By Dr. Arundhati Sundar

 To truly experience Adi Shankara Nilayam, go past the main entrance listening to the bird calls, strolling in the shade of the tall fruit and flowering trees, drinking in the fragrance, and enter into a quieter, more serene era. Look across the open, sandy yard at the 20-meter wide façade of the main illom (house) with its clay-tiled sloping roof. Off to the left is the Kulapuramalika (traditionally a guest house), and set back between the two is the Saraswati Sabha.

Oil lamp in front of the 350-year-old Swayambhu Ayyappa Temple. – all photos courtesy of cif

A large sign narrates the historical significance of this compound. Melpazhur Mana, the ancestral, maternal home and birthplace of Adi Shankara, is located in the village of Veliyanad in Kerala. It belonged to Sankaran Nambutiri, a descendent of Adi Shankara’s maternal family. He opted to release it to Pujya Gurudev Swami Chinmayananda, who established here in 1990 the Chinmaya International Foundation (CIF), an institute for Sanskrit and Indology research. 

In those days the property was in a dilapidated condition. CIF undertook historical preservation of the three ancient structures, retaining the foundation and the walls, reproducing exactly the wooden frame, built without nails—a highly skilled, mathematically exact manual task currently practiced by few artisans.

Rebuilt intricate roof structure. all photos courtesy of cif

The Mana is a four-winged structure (nalukettu) surrounding a central courtyard. The main entrance leads into a square room called the pumukham, with 108 lotuses carved into the wooden ceiling. Tall wooden pillars line the corridor around the courtyard. In the eastern section, close to the traditional kitchen and well, is the sacred room where Shankara was born. The mind becomes effortlessly meditative in the divine aura of this space, where an akhanda-jyoti (eternal lamp) is kept lit in front of the golden vigraha (icon) of Shri Adi Shankara. Local tradition has it that Adi Shankara’s vidyarambha (a ritual initiation in childhood to literacy) and upanayana (initiation to Vedic study) ceremonies were performed at Melpazhur Mana.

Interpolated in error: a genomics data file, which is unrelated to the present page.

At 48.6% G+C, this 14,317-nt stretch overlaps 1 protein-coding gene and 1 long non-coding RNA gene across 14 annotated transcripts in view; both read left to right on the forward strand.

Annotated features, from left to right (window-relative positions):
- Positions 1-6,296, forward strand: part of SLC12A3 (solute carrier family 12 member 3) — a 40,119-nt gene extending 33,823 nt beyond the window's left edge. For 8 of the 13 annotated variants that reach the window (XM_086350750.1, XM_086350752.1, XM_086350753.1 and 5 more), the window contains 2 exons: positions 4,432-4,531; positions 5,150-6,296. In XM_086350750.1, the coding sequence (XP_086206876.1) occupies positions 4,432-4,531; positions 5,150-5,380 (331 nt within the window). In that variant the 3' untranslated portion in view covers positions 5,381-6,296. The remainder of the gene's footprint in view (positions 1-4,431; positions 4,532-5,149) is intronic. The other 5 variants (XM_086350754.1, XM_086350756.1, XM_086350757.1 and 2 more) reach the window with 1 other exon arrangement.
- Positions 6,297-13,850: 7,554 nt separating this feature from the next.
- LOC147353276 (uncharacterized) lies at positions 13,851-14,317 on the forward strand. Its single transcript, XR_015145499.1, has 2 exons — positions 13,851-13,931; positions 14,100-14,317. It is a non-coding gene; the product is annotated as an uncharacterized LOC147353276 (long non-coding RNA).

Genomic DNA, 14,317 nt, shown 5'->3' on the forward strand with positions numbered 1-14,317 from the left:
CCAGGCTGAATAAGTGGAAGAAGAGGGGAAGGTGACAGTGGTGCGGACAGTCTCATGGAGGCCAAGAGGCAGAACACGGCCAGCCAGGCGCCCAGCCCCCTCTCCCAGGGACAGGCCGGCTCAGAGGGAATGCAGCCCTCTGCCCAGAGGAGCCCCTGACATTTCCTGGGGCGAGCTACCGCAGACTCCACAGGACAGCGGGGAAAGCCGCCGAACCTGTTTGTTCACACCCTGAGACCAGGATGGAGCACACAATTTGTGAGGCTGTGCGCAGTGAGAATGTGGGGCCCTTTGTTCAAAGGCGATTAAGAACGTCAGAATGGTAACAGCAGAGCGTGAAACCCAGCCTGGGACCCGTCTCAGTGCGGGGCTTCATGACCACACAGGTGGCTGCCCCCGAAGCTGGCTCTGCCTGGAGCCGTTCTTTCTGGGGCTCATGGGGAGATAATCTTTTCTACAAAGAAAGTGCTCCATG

The central home courtyard (the lighted doorway at center of photo is the birthroom). all photos courtesy of cif

A fascinating glimpse into the life and works of Adi Shankara is depicted through the eight Kerala mural-style paintings by Shri Gopi and Shri Ajithan. 

The eastern wing, showing Kerala-style mural paintings on the wall. all photos courtesy of cif

The precinct houses ancient temples to Deities—Vettakkoruvan (Kirata Shiva), Shri Nagayakshi and Bhuvaneshvari Devi—that were probably worshiped since before the time of Adi Shankara and his mother Aryamba. The Svayambhu Ayyappa Temple is comparatively recent, some 350 years old. The stairs lead down to the adjacent kulam (pond). At sunset on festive occasions, devotees light the 1,000 oil lamps surrounding the temple, with arati bells adding to the divine ambience.

Aerial view of main structures. all photos courtesy of cif

Chinmaya International Foundation is a place of quiet contemplation, ideal for sadhakas and academics, with a library of manuscripts and Indic research books. It provides residential facilities for retreats and conferences (email:

About the Authors

Swami Advayanand serves as Resident Acharya of the Vedanta Course at Chinmaya Mission’s Sandeepany Sadhanalaya in Mumbai, President of Chinmaya International Foundation and Trustee of Chinmayaa Vishwavidyapeeth (University), Kerala. He is an author of numerous insightful works on Vedanta and is an avid student/teacher of Vedanta.

Brahmacharini Taarini Chaitanya is a resident spiritual teacher at the Chinmaya International Foundation in Ernakulam, Kerala. She is deeply committed to serving Pujya Swami Chinmayananda’s vision to spread the eternal knowledge of the ancient Vedantic wisdom far and wide.

Sudarshan Ramabadran, author, policy expert and researcher, is an alumnus of the University of Southern California. In 2017, he underwent the Professional Fellow for Governance and Society, South and Central Asia Program in Washington, D.C., an exchange program run by the US Department of State. He also writes on mainstream and digital media platforms.